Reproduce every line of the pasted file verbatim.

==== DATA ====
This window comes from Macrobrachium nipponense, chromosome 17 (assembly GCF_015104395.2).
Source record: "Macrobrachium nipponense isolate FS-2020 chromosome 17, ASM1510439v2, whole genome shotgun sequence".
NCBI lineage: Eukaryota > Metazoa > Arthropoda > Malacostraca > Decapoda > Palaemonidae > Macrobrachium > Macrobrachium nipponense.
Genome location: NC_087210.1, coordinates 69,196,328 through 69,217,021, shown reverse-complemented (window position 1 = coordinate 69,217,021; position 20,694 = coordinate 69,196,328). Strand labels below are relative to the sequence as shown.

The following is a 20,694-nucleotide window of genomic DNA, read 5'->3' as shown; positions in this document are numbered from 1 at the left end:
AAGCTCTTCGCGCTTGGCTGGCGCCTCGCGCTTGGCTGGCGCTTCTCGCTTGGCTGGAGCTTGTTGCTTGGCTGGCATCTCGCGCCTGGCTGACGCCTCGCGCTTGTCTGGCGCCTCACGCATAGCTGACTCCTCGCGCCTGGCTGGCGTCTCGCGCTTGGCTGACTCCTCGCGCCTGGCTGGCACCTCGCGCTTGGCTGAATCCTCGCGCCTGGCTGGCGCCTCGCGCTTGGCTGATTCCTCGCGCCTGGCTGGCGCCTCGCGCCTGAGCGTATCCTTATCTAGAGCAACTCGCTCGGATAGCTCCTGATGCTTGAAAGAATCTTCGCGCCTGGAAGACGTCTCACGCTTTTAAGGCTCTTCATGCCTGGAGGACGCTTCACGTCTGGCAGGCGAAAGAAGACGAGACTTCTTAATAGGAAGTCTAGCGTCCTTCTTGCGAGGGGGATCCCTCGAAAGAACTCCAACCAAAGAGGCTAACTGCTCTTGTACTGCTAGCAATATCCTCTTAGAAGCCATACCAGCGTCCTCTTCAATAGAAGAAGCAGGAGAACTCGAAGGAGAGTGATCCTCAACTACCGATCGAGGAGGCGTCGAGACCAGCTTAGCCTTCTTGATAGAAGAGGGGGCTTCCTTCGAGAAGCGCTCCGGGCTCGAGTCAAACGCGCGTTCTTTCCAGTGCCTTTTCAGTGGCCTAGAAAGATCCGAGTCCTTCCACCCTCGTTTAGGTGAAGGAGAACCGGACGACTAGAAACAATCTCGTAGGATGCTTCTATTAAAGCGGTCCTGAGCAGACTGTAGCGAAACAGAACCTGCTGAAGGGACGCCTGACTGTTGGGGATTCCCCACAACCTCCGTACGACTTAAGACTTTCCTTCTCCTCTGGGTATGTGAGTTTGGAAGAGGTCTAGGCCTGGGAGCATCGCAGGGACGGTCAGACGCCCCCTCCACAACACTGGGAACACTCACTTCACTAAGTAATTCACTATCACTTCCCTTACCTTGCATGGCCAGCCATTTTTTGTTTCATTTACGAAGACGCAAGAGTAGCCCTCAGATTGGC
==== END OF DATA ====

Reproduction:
This window comes from Macrobrachium nipponense, chromosome 17 (assembly GCF_015104395.2).
Source record: "Macrobrachium nipponense isolate FS-2020 chromosome 17, ASM1510439v2, whole genome shotgun sequence".
NCBI lineage: Eukaryota > Metazoa > Arthropoda > Malacostraca > Decapoda > Palaemonidae > Macrobrachium > Macrobrachium nipponense.
Genome location: NC_087210.1, coordinates 69,196,328 through 69,217,021, shown reverse-complemented (window position 1 = coordinate 69,217,021; position 20,694 = coordinate 69,196,328). Strand labels below are relative to the sequence as shown.

The following is a 20,694-nucleotide window of genomic DNA, read 5'->3' as shown; positions in this document are numbered from 1 at the left end:
AAGCTCTTCGCGCTTGGCTGGCGCCTCGCGCTTGGCTGGCGCTTCTCGCTTGGCTGGAGCTTGTTGCTTGGCTGGCATCTCGCGCCTGGCTGACGCCTCGCGCTTGTCTGGCGCCTCACGCATAGCTGACTCCTCGCGCCTGGCTGGCGTCTCGCGCTTGGCTGACTCCTCGCGCCTGGCTGGCACCTCGCGCTTGGCTGAATCCTCGCGCCTGGCTGGCGCCTCGCGCTTGGCTGATTCCTCGCGCCTGGCTGGCGCCTCGCGCCTGAGCGTATCCTTATCTAGAGCAACTCGCTCGGATAGCTCCTGATGCTTGAAAGAATCTTCGCGCCTGGAAGACGTCTCACGCTTTTAAGGCTCTTCATGCCTGGAGGACGCTTCACGTCTGGCAGGCGAAAGAAGACGAGACTTCTTAATAGGAAGTCTAGCGTCCTTCTTGCGAGGGGGATCCCTCGAAAGAACTCCAACCAAAGAGGCTAACTGCTCTTGTACTGCTAGCAATATCCTCTTAGAAGCCATACCAGCGTCCTCTTCAATAGAAGAAGCAGGAGAACTCGAAGGAGAGTGATCCTCAACTACCGATCGAGGAGGCGTCGAGACCAGCTTAGCCTTCTTGATAGAAGAGGGGGCTTCCTTCGAGAAGCGCTCCGGGCTCGAGTCAAACGCGCGTTCTTTCCAGTGCCTTTTCAGTGGCCTAGAAAGATCCGAGTCCTTCCACCCTCGTTTAGGTGAAGGAGAACCGGACGACTAGAAACAATCTCGTAGGATGCTTCTATTAAAGCGGTCCTGAGCAGACTGTAGCGAAACAGAACCTGCTGAAGGGACGCCTGACTGTTGGGGATTCCCCACAACCTCCGTACGACTTAAGACTTTCCTTCTCCTCTGGGTATGTGAGTTTGGAAGAGGTCTAGGCCTGGGAGCATCGCAGGGACGGTCAGACGCCCCCTCCACAACACTGGGAACACTCACTTCACTAAGTAATTCACTATCACTTCCCTTACCTTGCATGGCCAGCCATTTTTTGTTTCATTTACGAAGACGCAAGAGTAGCCCTCAGATTGGC